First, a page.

His cult spread rapidly far and wide throughout Europe in the Middle Ages, as is witnessed by the churches and monasteries dedicated to him in France, Spain, Germany, Poland, Hungary, Slovakia, and Great Britain; by the numerous manuscripts in prose and verse commemorating his virtues and miracles; and especially by the vast concourse of pilgrims who from all Europe flocked to his shrine.[citation needed]

In 1562, the relics of the saint were secretly transferred to Toulouse to protect them from the Huguenots and the level of pilgrimages declined. The restoration of most of the relics to the abbey of Saint-Gilles-du-Gard in 1862, and the publicized rediscovery of his former tomb there in 1865, helped the pilgrimages recommence.[11]

Saint Giles is the patron saint of people with disabilities and is also invoked as a saint for childhood fears, convulsions, depression, particularly in Normandy, for example in Eure Iville, Saint-Germain-Village or Bernay or in Calvados, Gilles Touques. In medieval art, he is depicted with his symbol, the hind.[11] His emblem is also an arrow. Giles is one of the Fourteen Holy Helpers, and the only non-martyr, initially invoked as protection against the Black Death. His feast day is 1 September.

Besides Saint-Gilles-du-Gard, nineteen other cities bear his name. Cities that possess relics of St. Giles include Saint-Gilles, Toulouse and many other French cities, including Antwerp, Brugge and Tournai in Belgium, Cologne and Bamberg in Germany (known as Egidien), Rome and Bologna in Italy,[11] Prague in the Czech Republic, and Esztergom in Hungary. Giles is also the patron saint of Edinburgh, the capital of Scotland, where St. Giles' High Kirk is a prominent landmark. He is also the patron saint of Graz, Nuremberg, Osnabrück, Sankt Gilgen, Brunswick, Wollaberg, Saint-Gilles (Brussels Capital Region) and Sint-Gillis-Waas. In 1630, the church of Sant'Egidio in Trastevere in Rome was dedicated to him, and which since 1968 has housed the lay Community of Sant'Egidio.

The centuries-long presence of Crusaders, many of them of French origin, left the name of Saint Giles in some locations in the Middle East. Raymond of St Gilles lent his name to St. Gilles Castle (Arabic: Qala’at Sanjil‎) in Tripoli, Lebanon.[12]

Giles of Provence is remembered in the Church of England with a commemoration on 1 September.[13]

See also[edit]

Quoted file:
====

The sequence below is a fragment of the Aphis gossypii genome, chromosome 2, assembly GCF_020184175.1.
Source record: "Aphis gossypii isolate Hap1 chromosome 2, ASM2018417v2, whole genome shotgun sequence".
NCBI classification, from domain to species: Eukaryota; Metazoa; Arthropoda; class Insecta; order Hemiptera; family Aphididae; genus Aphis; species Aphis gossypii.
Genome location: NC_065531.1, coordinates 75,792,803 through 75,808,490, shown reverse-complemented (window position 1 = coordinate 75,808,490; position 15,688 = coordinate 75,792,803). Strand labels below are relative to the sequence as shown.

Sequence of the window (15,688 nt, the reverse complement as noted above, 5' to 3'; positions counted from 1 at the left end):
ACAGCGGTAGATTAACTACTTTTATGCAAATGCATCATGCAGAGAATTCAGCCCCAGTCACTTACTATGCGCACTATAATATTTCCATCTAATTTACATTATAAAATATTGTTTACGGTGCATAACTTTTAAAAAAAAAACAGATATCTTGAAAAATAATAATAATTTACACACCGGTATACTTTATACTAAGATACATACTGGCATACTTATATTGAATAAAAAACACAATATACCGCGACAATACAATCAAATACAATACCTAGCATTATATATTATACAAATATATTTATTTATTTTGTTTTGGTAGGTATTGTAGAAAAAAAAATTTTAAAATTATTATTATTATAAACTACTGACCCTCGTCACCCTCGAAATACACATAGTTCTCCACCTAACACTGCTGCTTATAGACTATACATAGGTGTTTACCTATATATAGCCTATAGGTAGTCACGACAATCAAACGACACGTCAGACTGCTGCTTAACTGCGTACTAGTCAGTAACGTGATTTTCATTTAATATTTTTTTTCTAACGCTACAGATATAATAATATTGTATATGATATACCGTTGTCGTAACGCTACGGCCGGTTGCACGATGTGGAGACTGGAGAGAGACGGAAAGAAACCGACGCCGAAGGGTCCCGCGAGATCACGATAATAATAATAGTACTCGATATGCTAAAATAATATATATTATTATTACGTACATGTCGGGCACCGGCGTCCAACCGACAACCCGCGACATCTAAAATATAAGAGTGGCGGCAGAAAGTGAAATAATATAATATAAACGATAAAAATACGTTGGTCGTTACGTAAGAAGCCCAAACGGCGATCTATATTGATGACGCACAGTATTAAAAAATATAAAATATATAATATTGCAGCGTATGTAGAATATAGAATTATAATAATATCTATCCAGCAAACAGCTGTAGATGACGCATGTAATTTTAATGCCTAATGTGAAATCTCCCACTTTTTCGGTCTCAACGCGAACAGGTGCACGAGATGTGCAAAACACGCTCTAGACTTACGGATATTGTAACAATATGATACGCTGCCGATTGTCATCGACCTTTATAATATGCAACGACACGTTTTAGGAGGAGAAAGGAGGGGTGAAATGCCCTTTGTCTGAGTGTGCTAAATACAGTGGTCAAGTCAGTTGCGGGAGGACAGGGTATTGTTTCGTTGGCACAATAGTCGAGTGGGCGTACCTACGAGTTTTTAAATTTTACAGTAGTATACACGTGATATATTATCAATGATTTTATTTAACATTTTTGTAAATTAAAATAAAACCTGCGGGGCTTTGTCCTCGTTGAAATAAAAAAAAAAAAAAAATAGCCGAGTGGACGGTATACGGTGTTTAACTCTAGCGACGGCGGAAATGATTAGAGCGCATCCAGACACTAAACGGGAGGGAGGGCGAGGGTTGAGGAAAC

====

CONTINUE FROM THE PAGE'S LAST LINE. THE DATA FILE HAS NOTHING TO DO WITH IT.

References[edit]

  1. ^ a b c J. Pycke, "(2) Gilles", in Dictionnaire d'histoire et de géographie ecclésiastiques, Vol. 20 (1984): cols. 1352–1355.
  2. ^ a b F. L. Cross; E. A. Livingstone, eds. (2009), "Giles, St", The Oxford Dictionary of the Christian Church (3rd rev. ed.), Oxford University Press.
  3. ^ Kriston R. Rennie, "The Normative Character of Monastic Exemption in the Early Medieval Latin West", Medieval Worlds 6 (2017): 61–77, at 69, n. 54.
  4. ^ a b "The West Portal of Saint-Gilles-du-Gard," Archived 2006-09-27 at the Wayback Machine by R. J. Gangewere, Carnegie Museums of Pittsburgh, September/October 2003.
  5. ^ Wyschogrod (1990), p. 27; Chaucer and Schmidt (1976), p. 161, Note #632.
  6. ^ Compare the incipit of his early (12th century) vita in the Cologne "Legendae Sanctorum," Dombibliothek Codex 167, fol. 97r-101v [1].
  7. ^ Compare the mytheme of the doe nurturing Heracles' son Telephus.
  8. ^ Roberts, Holly Harlayne (2004-09-01). Vegetarian Christian Saints: Mystics, Ascetics & Monks. New York: Anjeli Press. p. 186. ISBN 978-0-9754844-0-1. Retrieved 2010-12-09. Lay summary. ... consuming only vegetation, such as wild herbs and roots.
  9. ^ He is Charles in Legenda Aurea.
  10. ^ Girault, Pierre-Gilles (2002). "Observations sur le culte de saint Gilles dans le Midi". Hagiographie et culte des saints en France méridionale (XIIIe-XVe siècle). Cahiers de Fanjeaux. 37. pp. 431–54. ISBN 2-7089-3440-6.
  11. ^ a b c Murphy, John F.X. "St. Giles." The Catholic Encyclopedia. Vol. 6. New York: Robert Appleton Company, 1909. 24 Feb. 2015
  12. ^ "History of Lebanon" Archived 2008-03-16 at the Wayback Machine, mountlebanon.org. See photo by Børre Ludvigsen, 1995 at almashriq.hiof.no
  13. ^ "The Calendar". The Church of England. Retrieved 2021-04-08.